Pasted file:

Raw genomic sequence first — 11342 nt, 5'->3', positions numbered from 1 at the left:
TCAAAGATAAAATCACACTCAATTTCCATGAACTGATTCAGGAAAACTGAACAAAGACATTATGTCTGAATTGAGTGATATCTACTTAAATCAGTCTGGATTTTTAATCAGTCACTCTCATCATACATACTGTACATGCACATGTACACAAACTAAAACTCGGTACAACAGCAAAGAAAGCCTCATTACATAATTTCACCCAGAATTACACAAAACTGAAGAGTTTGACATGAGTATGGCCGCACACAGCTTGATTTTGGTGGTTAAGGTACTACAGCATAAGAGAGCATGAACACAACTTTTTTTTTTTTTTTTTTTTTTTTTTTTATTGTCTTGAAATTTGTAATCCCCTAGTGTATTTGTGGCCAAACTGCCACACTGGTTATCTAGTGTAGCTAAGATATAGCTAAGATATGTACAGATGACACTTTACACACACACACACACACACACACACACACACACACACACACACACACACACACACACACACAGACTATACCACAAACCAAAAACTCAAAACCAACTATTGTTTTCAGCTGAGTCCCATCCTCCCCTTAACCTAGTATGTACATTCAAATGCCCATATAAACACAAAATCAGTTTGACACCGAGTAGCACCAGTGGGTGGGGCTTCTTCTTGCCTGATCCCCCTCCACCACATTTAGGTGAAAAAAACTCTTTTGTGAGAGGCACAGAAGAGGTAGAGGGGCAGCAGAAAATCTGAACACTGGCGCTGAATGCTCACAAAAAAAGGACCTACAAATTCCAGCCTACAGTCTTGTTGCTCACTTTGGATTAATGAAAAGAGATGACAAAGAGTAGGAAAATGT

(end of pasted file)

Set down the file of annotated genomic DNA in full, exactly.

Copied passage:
Raw genomic sequence first — 11342 nt, 5'->3', positions numbered from 1 at the left:
TCAAAGATAAAATCACACTCAATTTCCATGAACTGATTCAGGAAAACTGAACAAAGACATTATGTCTGAATTGAGTGATATCTACTTAAATCAGTCTGGATTTTTAATCAGTCACTCTCATCATACATACTGTACATGCACATGTACACAAACTAAAACTCGGTACAACAGCAAAGAAAGCCTCATTACATAATTTCACCCAGAATTACACAAAACTGAAGAGTTTGACATGAGTATGGCCGCACACAGCTTGATTTTGGTGGTTAAGGTACTACAGCATAAGAGAGCATGAACACAACTTTTTTTTTTTTTTTTTTTTTTTTTTTTATTGTCTTGAAATTTGTAATCCCCTAGTGTATTTGTGGCCAAACTGCCACACTGGTTATCTAGTGTAGCTAAGATATAGCTAAGATATGTACAGATGACACTTTACACACACACACACACACACACACACACACACACACACACACACACACACACACACACACACAGACTATACCACAAACCAAAAACTCAAAACCAACTATTGTTTTCAGCTGAGTCCCATCCTCCCCTTAACCTAGTATGTACATTCAAATGCCCATATAAACACAAAATCAGTTTGACACCGAGTAGCACCAGTGGGTGGGGCTTCTTCTTGCCTGATCCCCCTCCACCACATTTAGGTGAAAAAAACTCTTTTGTGAGAGGCACAGAAGAGGTAGAGGGGCAGCAGAAAATCTGAACACTGGCGCTGAATGCTCACAAAAAAAGGACCTACAAATTCCAGCCTACAGTCTTGTTGCTCACTTTGGATTAATGAAAAGAGATGACAAAGAGTAGGAAAATGT